Comebacks: Big Boi, Ride, and Alison Moyet

Big Boi – Boomiverse

When Antwan André Patton released his last good album, Barack Obama was in the White House and the Democrats still controlled both chambers. This native Georgian can’t be too happy about the results in the Sixth Congressional District, although not as much, I expect, as buddy Killer Mike, who joins Jeezy and Hatsune Miku on “Kill Jill” for a dizzying tour through an ethnic/aural multiverse approximating the music on Boi’s audience’s smartphones. On this forty-five-minutes divertissement, Boi makes no statements and records no tour de force – how can he when Adam Levine won’t stop yapping and Boi wimps out on a taking a moral position in a throwaway line about the Cosby trial? (I’m not fond of another line about Sodom and Gomorrah “deplorables” either). Instead, he’s reminding us of the range of his taste, of the pure pleasure his bodacious timbre once provided. Highlights are many, as rooted in Georgia as peach trees: “Follow Deez” marries a throbbing Mannie Fresh-produced electrohook to Curren$y’s languid evocation of a “a land where Impalas squat,” to which Boi answers with “Gladiators with radiators that run hot/Impalas with ‘draulics parked at the gun spot”; the even better electrothrob of “Chocolate”; and “In the South,” where Boi hangs with Gucci Mane and Pimp C and, I can imagine, the B-52’s who wrote “Dry Country.” It’s good to have him back remembering how to record solid albums. Boomiverse is the sort of album I’ll forget to replay until list-making season in early December when its existence will wreak havoc on my top twenty.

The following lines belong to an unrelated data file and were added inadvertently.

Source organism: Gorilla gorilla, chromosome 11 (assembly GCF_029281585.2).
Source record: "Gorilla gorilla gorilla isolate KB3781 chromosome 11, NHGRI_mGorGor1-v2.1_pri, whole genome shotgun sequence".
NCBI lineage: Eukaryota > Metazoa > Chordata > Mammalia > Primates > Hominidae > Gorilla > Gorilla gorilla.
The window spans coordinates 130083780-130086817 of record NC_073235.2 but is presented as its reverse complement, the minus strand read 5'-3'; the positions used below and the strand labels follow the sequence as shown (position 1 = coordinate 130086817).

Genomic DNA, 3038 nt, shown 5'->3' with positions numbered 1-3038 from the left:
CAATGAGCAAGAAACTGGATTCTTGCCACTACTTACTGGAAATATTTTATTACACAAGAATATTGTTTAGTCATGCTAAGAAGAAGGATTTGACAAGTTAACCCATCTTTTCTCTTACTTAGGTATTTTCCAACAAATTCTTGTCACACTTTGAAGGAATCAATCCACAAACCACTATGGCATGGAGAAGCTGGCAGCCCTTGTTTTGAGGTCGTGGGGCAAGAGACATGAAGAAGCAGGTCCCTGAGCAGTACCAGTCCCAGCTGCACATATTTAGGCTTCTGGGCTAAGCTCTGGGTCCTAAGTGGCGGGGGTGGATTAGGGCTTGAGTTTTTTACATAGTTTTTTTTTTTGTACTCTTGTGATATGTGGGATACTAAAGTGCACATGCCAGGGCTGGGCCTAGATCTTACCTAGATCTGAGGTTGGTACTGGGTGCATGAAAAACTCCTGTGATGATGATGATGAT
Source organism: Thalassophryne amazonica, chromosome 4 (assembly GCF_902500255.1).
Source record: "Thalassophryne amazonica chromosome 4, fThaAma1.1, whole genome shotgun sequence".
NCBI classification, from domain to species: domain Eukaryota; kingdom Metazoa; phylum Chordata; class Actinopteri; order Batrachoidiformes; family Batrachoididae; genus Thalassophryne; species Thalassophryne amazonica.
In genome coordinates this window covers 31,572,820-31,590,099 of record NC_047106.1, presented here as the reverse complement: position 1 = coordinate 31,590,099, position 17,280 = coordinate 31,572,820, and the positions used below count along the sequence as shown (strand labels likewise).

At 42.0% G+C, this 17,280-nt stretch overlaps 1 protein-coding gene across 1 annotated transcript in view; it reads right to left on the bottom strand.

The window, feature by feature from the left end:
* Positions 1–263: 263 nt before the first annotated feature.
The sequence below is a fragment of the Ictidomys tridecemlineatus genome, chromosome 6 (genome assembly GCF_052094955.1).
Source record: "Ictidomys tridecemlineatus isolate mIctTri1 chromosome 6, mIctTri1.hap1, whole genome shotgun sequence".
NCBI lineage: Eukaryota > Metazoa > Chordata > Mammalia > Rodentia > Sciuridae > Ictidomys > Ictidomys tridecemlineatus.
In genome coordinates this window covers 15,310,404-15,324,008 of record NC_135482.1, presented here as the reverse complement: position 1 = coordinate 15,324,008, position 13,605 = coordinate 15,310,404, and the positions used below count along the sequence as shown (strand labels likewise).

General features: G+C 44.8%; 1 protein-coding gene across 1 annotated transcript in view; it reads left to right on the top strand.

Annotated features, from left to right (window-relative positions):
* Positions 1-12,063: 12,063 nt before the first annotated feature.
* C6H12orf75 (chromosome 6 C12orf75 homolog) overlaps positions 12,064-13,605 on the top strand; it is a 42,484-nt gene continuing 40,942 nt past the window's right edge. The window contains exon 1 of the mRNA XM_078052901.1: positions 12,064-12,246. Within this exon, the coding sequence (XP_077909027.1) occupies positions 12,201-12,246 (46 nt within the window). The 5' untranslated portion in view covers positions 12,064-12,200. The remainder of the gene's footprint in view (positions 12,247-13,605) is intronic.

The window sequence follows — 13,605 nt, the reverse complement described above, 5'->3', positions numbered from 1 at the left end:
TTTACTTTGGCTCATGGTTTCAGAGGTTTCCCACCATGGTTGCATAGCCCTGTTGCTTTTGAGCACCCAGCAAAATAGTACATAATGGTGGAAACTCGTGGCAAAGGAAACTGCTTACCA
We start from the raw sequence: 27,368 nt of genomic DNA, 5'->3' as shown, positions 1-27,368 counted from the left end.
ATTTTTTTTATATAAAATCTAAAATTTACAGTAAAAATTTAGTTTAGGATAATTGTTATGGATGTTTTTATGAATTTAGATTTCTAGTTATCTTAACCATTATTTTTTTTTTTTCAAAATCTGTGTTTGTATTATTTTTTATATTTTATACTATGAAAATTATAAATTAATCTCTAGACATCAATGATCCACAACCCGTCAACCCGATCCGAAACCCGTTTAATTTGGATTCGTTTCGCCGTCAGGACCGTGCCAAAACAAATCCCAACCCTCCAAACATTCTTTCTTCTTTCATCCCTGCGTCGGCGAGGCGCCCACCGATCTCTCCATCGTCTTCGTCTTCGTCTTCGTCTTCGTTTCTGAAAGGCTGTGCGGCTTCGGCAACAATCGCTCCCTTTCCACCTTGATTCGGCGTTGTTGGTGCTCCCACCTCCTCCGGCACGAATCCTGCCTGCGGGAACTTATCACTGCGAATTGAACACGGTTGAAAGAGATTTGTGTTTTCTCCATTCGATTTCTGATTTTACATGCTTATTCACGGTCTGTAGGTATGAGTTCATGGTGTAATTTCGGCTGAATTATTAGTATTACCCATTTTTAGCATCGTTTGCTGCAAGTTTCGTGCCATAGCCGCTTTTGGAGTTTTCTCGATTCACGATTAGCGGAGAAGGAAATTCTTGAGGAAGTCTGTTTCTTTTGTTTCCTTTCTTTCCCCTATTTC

Alison Moyet – Other

After years of adult contemporary albums with the occasional burst of guitar anarchy against which her persona was ill-suited anyway, Alison Moyet returned to electropop in 2013. Other goes further. If you keep track of such things, it’s the former Yazoo singer’s best album since 1991’s Hoodoo. Guy Sigworth composes electronic tracks with grand orchestral passages; in places, such as “The Rarest Birds,” the results suggest what “Venus as a Boy”-era Bjork would sound like in the new millennium. What Moyet has also lost in elasticity she has gained in expressiveness. “The Lover, You” and the fabulously titled “Reassuring Pinches,” which has a synth organ break that Vince Clarke would go human for, are peak Moyet. Recommended to admirers of Róisín Murphy’s latest efforts.

Ride – Weather Diaries

My first college friend said his favorite album was Ride’s Going Blank Again, whose title nailed my expression on learning this news. I didn’t suspect the extent of Mike’s enthusiasm for shoegaze. Over the years I’ve listened to Ride’s excellent 1992 album and 1990’s Nowhere when I remember I own them. The mediocrity of Weather Diaries came as a shock, though. As one of the commenters in my SPIN review pointed out, Ride have recorded a rock album: lumbering, pompous, in places rather charmless. I’m in the minority.

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